"Dear, Dear Mother: Your proposal concerning keeping a diary as I journey comes before my mind often..." - Narcissa Whitman, March 15, 1836
The first attempt to travel the Oregon Trail by wagon was fortunately recorded through the writings of Narcissa Whitman. She and her husband Marcus led a small group of missionary Presbyterians from New York to Oregon in 1836. During the journey, she kept regular accounts of their adventures, mishaps and daily routines. Narcissa's writings provide us with an understanding of what life was like early in the history of the Oregon Trail.
Narcissa was also one of the first women to make the Oregon Trail on foot. The Whitmans eventually settled and built a mission in eastern Washington at Waiilatpu where they focused on ministering to the Cayuse Indian tribe.
Differences in culture led to growing tensions and as the mission became more important as a stop along the Oregon Trail, passing immigrants added to the tension. A measles outbreak in 1847 killed half of the local Cayuse. Some of the Cayuse blamed the deaths on Dr. Whitman. The Whitmans were later killed by the Indians and sixty people were taken hostage.
For more information, visit the Whitman Mission National Historic Site.
Some excerpts from Narcissa's diary while on the Oregon Trail:
"I have such a good place to shelter - under my husband's wings. He is so excellent. I love to confide in his judgment, and act under him, for it gives me a chance to improve. Jane, if you want to be happy get as good a husband as I have got, and be a missionary. Mary, I wish you were with us. You would be happy, as I am. The way looks pleasant, notwithstanding we are so near encountering the difficulties of an unheard-of journey for females." - Narcissa's letter to friends on April 7, 1836 near Jefferson City, Missouri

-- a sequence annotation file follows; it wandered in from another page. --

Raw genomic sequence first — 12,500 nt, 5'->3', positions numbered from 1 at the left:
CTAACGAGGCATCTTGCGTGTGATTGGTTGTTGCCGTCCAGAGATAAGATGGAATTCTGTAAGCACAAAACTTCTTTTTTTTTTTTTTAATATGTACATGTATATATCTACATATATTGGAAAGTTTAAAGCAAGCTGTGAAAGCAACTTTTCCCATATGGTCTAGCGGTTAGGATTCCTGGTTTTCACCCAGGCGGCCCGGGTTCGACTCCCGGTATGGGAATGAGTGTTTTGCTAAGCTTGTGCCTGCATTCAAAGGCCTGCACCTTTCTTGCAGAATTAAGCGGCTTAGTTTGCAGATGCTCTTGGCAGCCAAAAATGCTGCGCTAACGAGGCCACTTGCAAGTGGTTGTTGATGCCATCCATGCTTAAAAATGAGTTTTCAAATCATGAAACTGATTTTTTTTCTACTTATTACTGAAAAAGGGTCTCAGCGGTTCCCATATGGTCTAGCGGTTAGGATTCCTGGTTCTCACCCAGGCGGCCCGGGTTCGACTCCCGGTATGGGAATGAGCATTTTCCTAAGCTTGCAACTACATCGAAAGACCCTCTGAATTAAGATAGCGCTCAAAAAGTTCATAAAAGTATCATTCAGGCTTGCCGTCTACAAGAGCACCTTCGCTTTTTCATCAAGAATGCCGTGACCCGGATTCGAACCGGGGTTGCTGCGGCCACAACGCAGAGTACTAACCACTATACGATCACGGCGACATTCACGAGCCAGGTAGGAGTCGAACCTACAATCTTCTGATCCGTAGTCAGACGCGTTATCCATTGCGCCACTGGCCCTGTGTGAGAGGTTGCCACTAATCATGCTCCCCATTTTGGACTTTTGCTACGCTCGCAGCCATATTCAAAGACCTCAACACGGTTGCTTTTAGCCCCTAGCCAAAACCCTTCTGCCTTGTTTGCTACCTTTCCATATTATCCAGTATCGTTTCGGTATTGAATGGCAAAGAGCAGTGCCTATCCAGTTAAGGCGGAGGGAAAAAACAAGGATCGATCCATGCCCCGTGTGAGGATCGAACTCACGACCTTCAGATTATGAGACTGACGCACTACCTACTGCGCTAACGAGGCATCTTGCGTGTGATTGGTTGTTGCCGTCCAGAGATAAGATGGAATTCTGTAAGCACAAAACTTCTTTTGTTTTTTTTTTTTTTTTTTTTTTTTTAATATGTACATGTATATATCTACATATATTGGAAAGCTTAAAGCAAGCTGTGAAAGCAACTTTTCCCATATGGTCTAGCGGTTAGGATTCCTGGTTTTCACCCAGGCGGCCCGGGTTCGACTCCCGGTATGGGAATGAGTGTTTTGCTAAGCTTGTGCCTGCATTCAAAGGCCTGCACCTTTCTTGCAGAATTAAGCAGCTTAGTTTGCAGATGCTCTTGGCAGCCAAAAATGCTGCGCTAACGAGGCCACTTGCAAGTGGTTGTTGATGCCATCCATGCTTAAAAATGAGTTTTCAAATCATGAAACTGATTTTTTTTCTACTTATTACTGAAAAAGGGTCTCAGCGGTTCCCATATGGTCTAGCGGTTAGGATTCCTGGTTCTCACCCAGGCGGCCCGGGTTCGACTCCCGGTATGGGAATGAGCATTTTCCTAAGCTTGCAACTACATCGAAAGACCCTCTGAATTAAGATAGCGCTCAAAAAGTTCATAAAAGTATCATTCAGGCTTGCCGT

"I wish I could describe to you how we live so that you can realize it. Our manner of living is far preferable to any in the States. I never was so contented and happy before neither have I enjoyed such health for years. In the morning as soon as the day breaks the first that we hear is the words, "Arise! Arise!" - then the mules set up such a noise as you never heard, which puts the whole camp in motion. " - Narcissa's letter to siblings while near the Platte River above the forks on June 3, 1836
"Girls, how do you think we manage to rest ourselves every noon, having no house to shelter us from the scorching heat, or sofa on which to recline? Perhaps you think we always encamp in the shade of some thick wood. Such a sight I have not seen, lo, these many weeks. ." - Narcissa's letter to family on August 27, 1836 near the Snake River west of Fort Hall
" You can better imagine our feelings this morning than we can describe them. I could not realize that the end of our long journey was so near." - Narcissa's diary entry on September 1, 1836 from the future mission site
Drury, Clifford Merrill 1897. Marcus and Narcissa Whitman and the Opening of Old Oregon by Clifford M. Drury. Seattle, Wash.: Pacific Northwest National Parks & Forest Association; 1986;2 v. : ill., maps ; 22 cm. ISBN: 0914019082. Note: Bib. no:wln87044105; Bibliography: v. 2, p. -406; Includes index.